To aid the reader, a summary of the approach is given here before the details are presented. To begin with we have a design for a part as shown below with the final geometry, the primitives, the Boolean expression that describes it, and some equivalent representations.
First the reader is asked to look at the equation (1.1), and notice that certain equation forms suggest certain operations. If we look at the ‘~C’ term ANDed with the other primitives, this tends to suggest machining out of some internal feature such as the a drilling operation. In this case the two other primitives that are ANDed suggest that one is a piece of stock and the other primitive defines some external features to be machined off (as well as other operations). The following steps show how a simple planner would use this approach.
A previous criticism of trying a method like this is non-uniqueness, but this has been used to advantage. For example, if we take the previous design equation (1.2), and rearrange it using the Laws of Boolean Algebra, we can get the equivalent expression (1.3).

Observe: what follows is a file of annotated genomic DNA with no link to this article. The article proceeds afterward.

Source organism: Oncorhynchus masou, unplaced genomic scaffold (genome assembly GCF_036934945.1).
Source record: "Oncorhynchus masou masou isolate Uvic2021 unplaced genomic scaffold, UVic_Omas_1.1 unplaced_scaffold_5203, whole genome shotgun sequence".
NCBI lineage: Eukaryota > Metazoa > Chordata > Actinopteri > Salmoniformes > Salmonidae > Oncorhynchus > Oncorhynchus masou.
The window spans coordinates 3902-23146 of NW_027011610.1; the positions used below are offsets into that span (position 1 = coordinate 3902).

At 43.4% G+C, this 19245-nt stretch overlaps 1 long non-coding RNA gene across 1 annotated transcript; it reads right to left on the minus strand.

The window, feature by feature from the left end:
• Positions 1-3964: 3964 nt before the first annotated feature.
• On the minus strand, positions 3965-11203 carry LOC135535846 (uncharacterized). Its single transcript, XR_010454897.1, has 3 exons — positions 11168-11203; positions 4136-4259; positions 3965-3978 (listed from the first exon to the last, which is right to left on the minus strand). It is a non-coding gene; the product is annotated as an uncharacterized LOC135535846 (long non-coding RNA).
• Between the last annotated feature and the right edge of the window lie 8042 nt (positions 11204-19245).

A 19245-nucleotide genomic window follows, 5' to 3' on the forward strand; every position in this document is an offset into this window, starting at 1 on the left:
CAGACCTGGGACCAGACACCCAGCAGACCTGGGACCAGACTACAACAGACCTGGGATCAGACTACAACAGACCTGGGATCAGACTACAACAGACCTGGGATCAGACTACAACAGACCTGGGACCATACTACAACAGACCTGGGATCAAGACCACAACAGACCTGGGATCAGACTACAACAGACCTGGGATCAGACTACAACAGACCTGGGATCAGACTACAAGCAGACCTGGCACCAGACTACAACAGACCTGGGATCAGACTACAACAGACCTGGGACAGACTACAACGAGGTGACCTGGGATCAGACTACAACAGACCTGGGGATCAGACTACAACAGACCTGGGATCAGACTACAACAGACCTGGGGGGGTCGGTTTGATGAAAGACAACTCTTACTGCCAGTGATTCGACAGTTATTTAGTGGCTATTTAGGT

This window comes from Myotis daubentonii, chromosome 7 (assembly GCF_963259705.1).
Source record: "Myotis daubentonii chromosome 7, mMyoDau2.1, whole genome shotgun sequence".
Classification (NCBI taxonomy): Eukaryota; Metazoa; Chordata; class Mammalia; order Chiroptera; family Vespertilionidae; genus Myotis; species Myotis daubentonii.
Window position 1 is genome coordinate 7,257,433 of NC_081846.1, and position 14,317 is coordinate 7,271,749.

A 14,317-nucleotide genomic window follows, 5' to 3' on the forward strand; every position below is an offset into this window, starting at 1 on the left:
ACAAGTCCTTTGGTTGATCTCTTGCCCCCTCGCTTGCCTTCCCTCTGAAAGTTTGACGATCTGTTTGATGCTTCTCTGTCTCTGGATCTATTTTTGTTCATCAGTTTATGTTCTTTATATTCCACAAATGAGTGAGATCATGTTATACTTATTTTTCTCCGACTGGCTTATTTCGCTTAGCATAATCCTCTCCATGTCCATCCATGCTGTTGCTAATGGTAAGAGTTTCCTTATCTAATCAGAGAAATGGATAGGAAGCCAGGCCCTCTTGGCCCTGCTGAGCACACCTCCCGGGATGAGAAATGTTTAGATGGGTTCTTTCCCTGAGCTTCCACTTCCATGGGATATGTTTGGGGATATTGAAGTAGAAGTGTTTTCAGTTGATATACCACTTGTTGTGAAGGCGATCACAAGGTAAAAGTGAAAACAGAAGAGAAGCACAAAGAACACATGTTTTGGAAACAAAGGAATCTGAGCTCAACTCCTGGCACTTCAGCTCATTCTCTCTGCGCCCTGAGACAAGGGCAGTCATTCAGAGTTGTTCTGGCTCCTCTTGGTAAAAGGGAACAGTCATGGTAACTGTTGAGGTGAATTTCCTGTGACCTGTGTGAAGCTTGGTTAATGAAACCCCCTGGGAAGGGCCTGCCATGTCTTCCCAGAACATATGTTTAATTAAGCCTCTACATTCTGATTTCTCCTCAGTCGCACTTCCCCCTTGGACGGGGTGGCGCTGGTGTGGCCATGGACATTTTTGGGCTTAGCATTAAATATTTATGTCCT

describes the molding cavity (everything around the part ‘A & B & ~C’ is solid, and the space for the part is now the only void location), and the second negation indicates an injection of material into the void location. We can also observe that the primitives ‘A’ and ‘B’ would generally enlarge the cavity volume, whereas ‘~C’ would create an obstruction when milling the cavities. It is these sort of clues that make this method well suited to the abstract nature of Artificial Intelligence (AI) planning. A similar example to this sort of reasoning can be seen in Shpitalni, et. al. .